October 2012 saw the publication of the latest book in the African Arguments series: ‘Africa and the War on Drugs’ by Gernot Klantschnig and Neil Carrier (published by Zed Books). African Arguments online (a spin-off website from the book series) ran a short debate series on the book including a review by […]Continue Reading →
One shorthand form to understand the global expansion of the drug trade and its routes is as an imperium of transnational traffickers taking over small, poor and defenceless countries: “across the globe,” wrote Moisés Naim in Foreign Affairs last year, “criminals have penetrated governments to an unprecedented degree.”[i] The slim and illuminating volume […]Continue Reading →
In Africa and the War on Drugs, Carrier and Klantschnig provide an insightful overview of the history of African drug production, trade, consumption and policy, with a particular focus on khat and cannabis. While less informative on the history of the trade and use of heroin and cocaine, the book provides important insights into recent […]Continue Reading →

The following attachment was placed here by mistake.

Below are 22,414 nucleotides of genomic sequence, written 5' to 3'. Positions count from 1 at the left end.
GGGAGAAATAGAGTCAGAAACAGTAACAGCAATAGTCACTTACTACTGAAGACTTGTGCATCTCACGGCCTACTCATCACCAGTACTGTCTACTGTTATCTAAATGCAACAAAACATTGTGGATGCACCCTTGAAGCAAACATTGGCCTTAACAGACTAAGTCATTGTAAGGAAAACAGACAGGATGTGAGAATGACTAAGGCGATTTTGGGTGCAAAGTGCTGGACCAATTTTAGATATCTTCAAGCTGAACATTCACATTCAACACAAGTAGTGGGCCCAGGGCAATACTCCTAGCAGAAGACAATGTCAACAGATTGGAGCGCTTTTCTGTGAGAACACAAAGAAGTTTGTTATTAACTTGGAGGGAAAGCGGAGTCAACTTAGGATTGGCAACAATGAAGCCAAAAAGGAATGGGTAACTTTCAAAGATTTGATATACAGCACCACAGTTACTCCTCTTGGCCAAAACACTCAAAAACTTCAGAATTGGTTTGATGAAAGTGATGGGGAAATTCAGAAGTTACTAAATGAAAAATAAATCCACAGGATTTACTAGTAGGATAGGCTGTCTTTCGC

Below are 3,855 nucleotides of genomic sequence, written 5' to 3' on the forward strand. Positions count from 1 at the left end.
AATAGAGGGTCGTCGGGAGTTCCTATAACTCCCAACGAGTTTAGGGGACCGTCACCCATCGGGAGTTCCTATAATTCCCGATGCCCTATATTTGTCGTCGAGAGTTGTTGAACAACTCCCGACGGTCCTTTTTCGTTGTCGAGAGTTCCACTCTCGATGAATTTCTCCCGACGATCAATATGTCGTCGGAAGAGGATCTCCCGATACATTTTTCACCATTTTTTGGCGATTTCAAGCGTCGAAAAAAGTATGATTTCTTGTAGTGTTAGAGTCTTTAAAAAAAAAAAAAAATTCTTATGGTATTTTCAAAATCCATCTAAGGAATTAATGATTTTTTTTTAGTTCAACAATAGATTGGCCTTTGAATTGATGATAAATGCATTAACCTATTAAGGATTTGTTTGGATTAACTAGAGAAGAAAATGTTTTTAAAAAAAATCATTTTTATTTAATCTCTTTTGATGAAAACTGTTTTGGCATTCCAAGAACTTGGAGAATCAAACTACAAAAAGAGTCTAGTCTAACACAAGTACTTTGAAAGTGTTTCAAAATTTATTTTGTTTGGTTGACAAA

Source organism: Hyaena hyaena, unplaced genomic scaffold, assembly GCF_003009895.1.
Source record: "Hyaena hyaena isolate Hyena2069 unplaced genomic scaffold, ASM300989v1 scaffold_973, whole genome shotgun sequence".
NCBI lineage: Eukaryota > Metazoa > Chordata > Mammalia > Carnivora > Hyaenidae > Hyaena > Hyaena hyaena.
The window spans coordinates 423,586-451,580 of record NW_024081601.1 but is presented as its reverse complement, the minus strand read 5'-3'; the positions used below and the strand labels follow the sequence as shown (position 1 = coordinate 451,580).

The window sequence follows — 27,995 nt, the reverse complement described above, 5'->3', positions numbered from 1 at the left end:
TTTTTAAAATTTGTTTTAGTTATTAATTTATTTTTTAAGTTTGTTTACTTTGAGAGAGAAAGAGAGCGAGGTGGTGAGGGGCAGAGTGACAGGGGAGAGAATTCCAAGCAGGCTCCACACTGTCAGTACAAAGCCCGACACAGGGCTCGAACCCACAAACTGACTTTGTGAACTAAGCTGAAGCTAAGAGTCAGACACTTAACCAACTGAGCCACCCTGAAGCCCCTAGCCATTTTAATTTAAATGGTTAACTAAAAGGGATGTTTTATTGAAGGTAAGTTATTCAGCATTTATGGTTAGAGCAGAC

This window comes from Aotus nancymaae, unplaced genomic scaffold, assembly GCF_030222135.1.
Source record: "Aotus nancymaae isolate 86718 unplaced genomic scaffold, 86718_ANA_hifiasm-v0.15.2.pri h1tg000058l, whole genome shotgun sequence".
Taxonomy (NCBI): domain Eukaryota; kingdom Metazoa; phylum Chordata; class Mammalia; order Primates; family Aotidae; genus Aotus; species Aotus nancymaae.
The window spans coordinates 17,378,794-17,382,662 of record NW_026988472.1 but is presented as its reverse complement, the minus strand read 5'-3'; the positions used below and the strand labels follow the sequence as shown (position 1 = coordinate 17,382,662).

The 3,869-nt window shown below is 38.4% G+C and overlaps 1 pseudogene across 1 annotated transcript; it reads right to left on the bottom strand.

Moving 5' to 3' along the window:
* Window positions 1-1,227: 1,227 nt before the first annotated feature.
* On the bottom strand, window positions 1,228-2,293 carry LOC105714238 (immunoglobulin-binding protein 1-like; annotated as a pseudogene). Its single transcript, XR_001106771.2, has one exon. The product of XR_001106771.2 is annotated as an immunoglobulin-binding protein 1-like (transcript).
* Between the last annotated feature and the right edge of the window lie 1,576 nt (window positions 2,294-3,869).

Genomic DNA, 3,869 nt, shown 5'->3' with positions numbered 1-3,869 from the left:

It was both a luxury and a challenge for me to write the book. I am a BBC news journalist responsible for covering all fifty-four countries in Africa, although I have a special interest in Somalia, and have reported from and about the country for the past twenty years. I work in seconds, not numbers of words or pages; most of the pieces I write for broadcast are thirty seconds long. If I am lucky, I will get to go on for about a minute. So writing a book of 60,000 words was for me a new and at times intimidating adventure.Continue Reading →
Why have two signature international approaches to Somalia—installing a central government and military intervention—failed repeatedly? What explains the persistence of the international community in efforts that have so little hope of success?
Perhaps the root of the problem is a simple intellectual failure.Continue Reading →
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